Last week I was at Barnes & Noble, had just finished my latte and my book, Eat Pray Love (great), was walking out of the store glancing at books on a table display, and saw the words “Soul,” “Gay,” and “Integral,” so of course your book just jumped off the shelf into my hands. I stood there reading Ken Wilber’s amazing Forward and bought the book immediately, as I am a lesbian and a Ken Wilber nut. I finished reading it a couple of days ago and was extremely impressed.

I live in Denver, Colorado. I went to Southern Methodist University in Dallas, got a couple of master’s in Sacred Music and Choral Conducting, spent four years as a full-time minister of music at a large church in Houston, was fired for being gay in 1967, went back to school to become a freelance court reporter, which lasted for 30 years, and I’m now 67 and four years into retirement.

Do you remember in Boomeritis when Ken says that people have spurts of growth in their 20s and also after retirement (geeks and geezers)? Well, I’m one of the geezers. Meanwhile, I helped start Denver PFLAG in 1980, and later formed and conducted four gay choruses: the PFLAG Festival Chorus, the Denver Women’s Chorus, the Celebration ’90 Festival Chorus (a world chorus for the Gay Games in Vancouver in 1990), and Harmony: a Colorado Chorale. I stopped conducting 12 years ago, but still go to all the concerts.

My lover Judith and I met in PFLAG and have been together 24 years this month, and we’ve also been involved in Soulforce at their demonstrations in Denver for the Episcopalians, Washington D.C. for the Catholic bishops, and Colorado Springs for Focus on the Family twice.

Several years ago we both read Grace and Grit. I thought it was one of the best books I had ever read, but several years later Judith read in the newspaper that Ken Wilber was appearing at Tattered Cover Book Store in downtown Denver to sign his novel Boomeritis, so we jumped at the chance to meet him. I took that book with me to the mountains as a summer read, and it blew my mind and, as they say, the rest is history. I organized a group of my friends (18 actually showed up) to discuss the book twice, then I read A Theory of Everything, A Brief History of Everything, One Taste, A Simple Feeling of Being, The Marriage of Sense and Soul, The Essential Ken Wilber, and most recently Integral Spirituality.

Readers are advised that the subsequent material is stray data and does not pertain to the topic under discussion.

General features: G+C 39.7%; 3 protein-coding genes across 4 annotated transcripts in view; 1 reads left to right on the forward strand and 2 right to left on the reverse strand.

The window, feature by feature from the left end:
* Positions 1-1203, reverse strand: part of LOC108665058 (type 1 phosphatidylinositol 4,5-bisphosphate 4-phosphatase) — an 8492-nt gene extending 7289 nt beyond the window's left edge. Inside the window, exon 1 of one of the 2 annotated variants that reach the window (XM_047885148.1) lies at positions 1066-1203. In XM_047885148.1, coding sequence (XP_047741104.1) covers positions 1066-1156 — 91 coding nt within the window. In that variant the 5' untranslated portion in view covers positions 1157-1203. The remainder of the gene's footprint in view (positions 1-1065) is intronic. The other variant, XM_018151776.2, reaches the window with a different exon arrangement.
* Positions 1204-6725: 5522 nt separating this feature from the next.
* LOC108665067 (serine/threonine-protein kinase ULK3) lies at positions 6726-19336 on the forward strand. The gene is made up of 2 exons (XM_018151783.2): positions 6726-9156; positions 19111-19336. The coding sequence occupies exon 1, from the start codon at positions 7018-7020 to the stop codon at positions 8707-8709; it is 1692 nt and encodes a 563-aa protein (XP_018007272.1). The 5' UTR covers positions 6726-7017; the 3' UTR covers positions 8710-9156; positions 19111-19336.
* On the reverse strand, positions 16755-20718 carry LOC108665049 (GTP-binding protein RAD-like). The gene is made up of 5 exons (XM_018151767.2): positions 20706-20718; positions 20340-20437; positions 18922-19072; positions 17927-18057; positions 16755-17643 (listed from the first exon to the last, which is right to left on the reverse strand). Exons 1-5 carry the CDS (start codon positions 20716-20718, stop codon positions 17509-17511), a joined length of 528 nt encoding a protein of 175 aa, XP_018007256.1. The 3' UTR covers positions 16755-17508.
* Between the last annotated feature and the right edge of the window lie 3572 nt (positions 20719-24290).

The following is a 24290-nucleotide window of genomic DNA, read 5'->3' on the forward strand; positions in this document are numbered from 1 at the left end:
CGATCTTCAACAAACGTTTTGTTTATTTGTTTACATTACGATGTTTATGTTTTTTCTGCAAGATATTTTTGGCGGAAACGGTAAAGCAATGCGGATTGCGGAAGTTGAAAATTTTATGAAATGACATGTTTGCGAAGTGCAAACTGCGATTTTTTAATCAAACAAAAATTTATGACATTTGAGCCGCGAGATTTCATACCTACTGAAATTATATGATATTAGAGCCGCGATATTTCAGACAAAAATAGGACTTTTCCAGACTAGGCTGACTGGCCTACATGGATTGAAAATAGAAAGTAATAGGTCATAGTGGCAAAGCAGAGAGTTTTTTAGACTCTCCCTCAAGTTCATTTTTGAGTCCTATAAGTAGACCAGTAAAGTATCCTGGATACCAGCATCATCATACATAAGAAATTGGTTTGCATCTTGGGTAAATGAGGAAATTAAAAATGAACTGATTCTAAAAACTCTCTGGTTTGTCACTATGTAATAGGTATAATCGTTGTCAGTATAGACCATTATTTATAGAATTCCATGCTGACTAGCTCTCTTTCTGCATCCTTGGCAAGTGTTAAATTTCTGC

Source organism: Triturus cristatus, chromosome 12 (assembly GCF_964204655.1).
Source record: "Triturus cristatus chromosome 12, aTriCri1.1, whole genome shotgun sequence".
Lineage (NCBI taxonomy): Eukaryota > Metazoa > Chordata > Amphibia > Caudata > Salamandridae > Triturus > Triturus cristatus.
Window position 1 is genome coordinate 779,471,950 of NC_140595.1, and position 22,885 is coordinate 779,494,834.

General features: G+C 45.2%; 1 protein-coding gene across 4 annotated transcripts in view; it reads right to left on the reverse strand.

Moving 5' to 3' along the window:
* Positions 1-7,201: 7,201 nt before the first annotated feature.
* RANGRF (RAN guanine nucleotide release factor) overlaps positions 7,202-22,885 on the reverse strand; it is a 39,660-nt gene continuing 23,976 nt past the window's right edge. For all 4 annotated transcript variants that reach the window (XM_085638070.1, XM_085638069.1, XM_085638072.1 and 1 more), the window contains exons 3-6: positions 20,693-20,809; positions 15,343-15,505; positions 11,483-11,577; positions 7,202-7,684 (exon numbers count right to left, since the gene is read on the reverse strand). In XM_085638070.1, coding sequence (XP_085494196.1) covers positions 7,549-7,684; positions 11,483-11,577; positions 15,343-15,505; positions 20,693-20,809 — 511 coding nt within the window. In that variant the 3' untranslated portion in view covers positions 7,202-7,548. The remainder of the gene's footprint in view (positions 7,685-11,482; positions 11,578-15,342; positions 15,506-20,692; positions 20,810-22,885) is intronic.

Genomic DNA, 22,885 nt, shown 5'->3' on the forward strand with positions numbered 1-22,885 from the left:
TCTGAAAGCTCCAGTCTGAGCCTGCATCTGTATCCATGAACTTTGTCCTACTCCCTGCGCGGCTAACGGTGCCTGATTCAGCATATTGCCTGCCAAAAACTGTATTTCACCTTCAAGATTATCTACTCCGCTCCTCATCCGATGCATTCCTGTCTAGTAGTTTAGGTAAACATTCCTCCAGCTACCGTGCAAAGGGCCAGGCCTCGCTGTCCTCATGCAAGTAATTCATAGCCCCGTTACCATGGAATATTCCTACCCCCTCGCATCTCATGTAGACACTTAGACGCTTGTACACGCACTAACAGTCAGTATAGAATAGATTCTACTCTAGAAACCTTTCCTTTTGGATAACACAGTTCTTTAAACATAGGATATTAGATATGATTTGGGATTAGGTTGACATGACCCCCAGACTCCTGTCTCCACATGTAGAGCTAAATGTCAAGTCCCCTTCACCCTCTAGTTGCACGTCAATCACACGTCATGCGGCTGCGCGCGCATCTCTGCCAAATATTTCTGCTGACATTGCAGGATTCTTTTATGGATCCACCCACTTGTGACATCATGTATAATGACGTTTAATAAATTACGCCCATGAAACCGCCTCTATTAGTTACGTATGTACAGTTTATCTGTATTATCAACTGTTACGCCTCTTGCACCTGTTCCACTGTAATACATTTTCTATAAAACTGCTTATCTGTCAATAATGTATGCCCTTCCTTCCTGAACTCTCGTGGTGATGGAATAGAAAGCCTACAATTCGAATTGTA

That last one is a tough one, but we just finished a discussion group that took it on… So it’s easy to see why I related so much to your book. I have also lost many friends to aids and have four very good friends who are still living with it and doing very well…

…My life has classically passed through all the stages, Christianity for 27 years, nothing for 13 years, Science of Mind for 15 or 20 years, and then Ken stepped in and blew it all to hell. And now….maybe Integral. I hope so. Anyway, thanks for writing Soulfully Gay. I did appreciate it so much…

And I will take your book with me to the Meetup group this Wednesday, June 6, and suggest that they may want to read it. I’ve met thousands of gay men in my work with PFLAG and all the choruses over the years, but your book gave me some new insights into gay men about things that most people don’t have the guts or gumption to talk about in public, at least not to women. I did notice that it was almost entirely about men, and I wondered if you have had much contact with lesbians on your path.

[signed]
Alice

Alice…

Thanks for permission to reprint your letter. To address your last question, I realize that Soulfully Gay is primarily about my experiences as a gay man so there’s not much that’s directly related to the experiences of others as such.

As for whether I’ve encountered lesbians on my path: yes, but not enough. (I tend to have more women friends in my life the more I’m engaged in social service work, which has been on and off.) I want to eventually do a follow-up book which will explore more richly the various experiences of women, lesbians, bisexuals, the transgendered, and other sexual minorities and gender outlaws. There’s still a lot of room for me to grow in my understanding of human nature by encountering “otherness” and growing together in friendship and love.